Pupil Aaron Parfitt excluded after school protest calling for MORE homework

He led fellow pupils in walkout over concerns about teaching standards

Heather Saul
Tuesday 18 March 2014 09:55
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A 14-year-old boy has been excluded from school after leading fellow pupils in a class walkout - because he wanted his teachers to hand out more homework.

Aaron Parfitt organised the mass gathering on the playing fields of his school in Blackpool, Lancashire, because of his concerns over teaching standards.

The pupil complained he was not being given enough homework to help with his maths after he had failed an exam, and expressed concern over a high turnover of teachers in the subject.

Last year, Bispham High School was threatened with closure and put into special measures after it was labelled "inadequate" by Ofsted inspectors, who said there was too much "mediocre teaching" and "many lessons lack challenge".

Aaron staged the walk-out last Wednesday where over 40 pupils joined him, it has been reported.

School chiefs responded by excluding him from classes for two days after he allegedly admitted to organising the protest.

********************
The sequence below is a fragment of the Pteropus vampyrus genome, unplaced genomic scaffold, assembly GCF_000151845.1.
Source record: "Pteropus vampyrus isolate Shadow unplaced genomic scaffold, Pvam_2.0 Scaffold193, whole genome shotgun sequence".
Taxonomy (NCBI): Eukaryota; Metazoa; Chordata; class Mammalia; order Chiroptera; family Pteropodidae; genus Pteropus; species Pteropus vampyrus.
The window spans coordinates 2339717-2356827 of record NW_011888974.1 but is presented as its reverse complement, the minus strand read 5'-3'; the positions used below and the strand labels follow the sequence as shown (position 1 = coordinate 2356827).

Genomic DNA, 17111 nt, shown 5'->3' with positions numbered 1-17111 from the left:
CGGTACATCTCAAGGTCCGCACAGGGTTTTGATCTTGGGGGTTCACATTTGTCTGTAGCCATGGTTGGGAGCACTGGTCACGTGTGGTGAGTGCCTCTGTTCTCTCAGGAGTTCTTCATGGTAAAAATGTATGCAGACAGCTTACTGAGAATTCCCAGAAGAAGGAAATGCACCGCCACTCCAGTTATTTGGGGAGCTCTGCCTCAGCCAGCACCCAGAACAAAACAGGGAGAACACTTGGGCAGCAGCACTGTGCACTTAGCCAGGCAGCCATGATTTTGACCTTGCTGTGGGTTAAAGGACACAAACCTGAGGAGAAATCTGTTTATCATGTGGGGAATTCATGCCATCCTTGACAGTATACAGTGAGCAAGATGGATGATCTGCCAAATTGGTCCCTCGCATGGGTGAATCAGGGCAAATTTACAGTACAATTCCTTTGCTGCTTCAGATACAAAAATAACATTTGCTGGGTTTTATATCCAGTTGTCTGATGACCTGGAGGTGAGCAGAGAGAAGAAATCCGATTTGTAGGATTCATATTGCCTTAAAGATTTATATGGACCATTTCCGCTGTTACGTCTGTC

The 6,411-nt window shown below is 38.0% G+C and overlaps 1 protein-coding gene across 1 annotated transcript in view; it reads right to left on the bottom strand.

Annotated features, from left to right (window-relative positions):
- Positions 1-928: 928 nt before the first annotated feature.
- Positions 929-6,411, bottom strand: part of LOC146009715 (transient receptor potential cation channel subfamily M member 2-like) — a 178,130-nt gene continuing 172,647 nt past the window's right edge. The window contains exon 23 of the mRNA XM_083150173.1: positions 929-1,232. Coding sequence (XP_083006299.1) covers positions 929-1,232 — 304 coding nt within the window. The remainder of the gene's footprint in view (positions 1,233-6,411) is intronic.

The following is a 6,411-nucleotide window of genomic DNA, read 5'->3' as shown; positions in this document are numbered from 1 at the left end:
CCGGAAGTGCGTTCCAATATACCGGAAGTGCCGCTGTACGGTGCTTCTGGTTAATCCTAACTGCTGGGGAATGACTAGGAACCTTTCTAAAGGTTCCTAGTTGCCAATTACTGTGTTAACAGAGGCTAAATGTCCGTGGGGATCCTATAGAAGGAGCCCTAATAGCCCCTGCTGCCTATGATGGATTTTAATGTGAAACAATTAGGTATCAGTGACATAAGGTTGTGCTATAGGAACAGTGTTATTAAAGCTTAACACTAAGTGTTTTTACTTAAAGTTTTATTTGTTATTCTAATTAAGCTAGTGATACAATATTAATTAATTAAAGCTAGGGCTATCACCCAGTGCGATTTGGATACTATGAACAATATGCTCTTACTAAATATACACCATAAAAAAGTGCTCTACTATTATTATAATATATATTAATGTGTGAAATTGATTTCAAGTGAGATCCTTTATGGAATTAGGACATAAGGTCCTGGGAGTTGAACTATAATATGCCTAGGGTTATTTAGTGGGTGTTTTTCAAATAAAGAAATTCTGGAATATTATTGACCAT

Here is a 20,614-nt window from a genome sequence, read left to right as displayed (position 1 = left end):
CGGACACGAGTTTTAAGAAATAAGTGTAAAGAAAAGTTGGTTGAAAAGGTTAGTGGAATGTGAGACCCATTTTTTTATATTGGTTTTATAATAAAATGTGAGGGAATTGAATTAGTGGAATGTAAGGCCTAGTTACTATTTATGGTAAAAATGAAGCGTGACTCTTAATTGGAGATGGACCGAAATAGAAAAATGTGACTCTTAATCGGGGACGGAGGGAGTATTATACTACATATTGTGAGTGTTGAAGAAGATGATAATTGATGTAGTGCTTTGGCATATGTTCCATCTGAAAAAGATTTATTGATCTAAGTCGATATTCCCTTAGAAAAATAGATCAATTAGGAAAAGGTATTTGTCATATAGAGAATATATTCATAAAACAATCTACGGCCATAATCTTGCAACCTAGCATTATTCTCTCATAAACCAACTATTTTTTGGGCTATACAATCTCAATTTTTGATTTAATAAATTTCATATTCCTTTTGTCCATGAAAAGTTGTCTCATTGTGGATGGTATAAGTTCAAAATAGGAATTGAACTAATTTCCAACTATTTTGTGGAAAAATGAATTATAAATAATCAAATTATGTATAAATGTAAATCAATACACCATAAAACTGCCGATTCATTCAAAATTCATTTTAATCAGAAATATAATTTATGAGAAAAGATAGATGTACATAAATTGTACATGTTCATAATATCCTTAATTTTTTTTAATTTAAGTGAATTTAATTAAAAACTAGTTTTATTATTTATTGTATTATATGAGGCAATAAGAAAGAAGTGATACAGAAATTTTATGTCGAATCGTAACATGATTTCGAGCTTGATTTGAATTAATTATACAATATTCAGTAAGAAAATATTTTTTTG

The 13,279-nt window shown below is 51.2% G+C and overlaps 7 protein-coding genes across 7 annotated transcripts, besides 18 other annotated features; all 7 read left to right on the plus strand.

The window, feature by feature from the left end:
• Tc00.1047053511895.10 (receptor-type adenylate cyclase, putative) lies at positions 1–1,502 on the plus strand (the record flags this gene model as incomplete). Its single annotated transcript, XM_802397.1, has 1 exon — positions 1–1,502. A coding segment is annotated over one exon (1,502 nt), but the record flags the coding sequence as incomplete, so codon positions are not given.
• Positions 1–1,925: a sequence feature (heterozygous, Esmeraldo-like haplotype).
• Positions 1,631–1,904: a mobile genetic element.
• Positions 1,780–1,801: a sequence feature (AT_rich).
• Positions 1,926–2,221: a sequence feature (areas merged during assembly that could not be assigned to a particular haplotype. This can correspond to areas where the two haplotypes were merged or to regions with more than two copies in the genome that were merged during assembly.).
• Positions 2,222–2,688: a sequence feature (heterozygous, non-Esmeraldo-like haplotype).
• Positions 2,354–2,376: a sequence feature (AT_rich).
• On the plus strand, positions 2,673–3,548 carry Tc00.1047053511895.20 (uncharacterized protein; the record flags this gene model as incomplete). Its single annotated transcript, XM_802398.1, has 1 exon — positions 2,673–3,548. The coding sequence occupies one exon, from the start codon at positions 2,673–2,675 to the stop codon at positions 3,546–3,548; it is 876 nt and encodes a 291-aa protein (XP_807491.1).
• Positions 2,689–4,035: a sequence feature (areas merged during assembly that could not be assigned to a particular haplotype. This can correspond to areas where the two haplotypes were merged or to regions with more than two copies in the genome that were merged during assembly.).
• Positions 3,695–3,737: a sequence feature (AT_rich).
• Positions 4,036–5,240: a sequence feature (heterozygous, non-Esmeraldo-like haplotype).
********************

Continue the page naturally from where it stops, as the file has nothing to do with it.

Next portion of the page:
The teenager told The Blackpool Gazette: “Before now I’ve talked to my headteacher, my head of year and the head of maths about problems.

“I’ve emailed Ofsted and Blackpool Council too.

“I’ve had so many different maths teachers and none of them stop for more than a week.”

The acting headteacher admitted the school was going through a "challenging time", but said it is working hard to improve standards.

Speaking to The Gazette: Deborah Hanlon-Catlow said: "This is undoubtedly a challenging time for the school. However, with support from Blackpool Council, we continue to work to try to improve teaching standards, behaviour, attendance and punctuality.

"This will not happen overnight but we continue to work with Ofsted, staff, parents and pupils towards gradual improvement.

"The school has a proactive policy in dealing with complaints from both parents and pupils. We are also passionate about ensuring that pupils and parents have a voice and are listened to. We deal with individual issues on a one-to-one basis."

Additional reporting by Press Association

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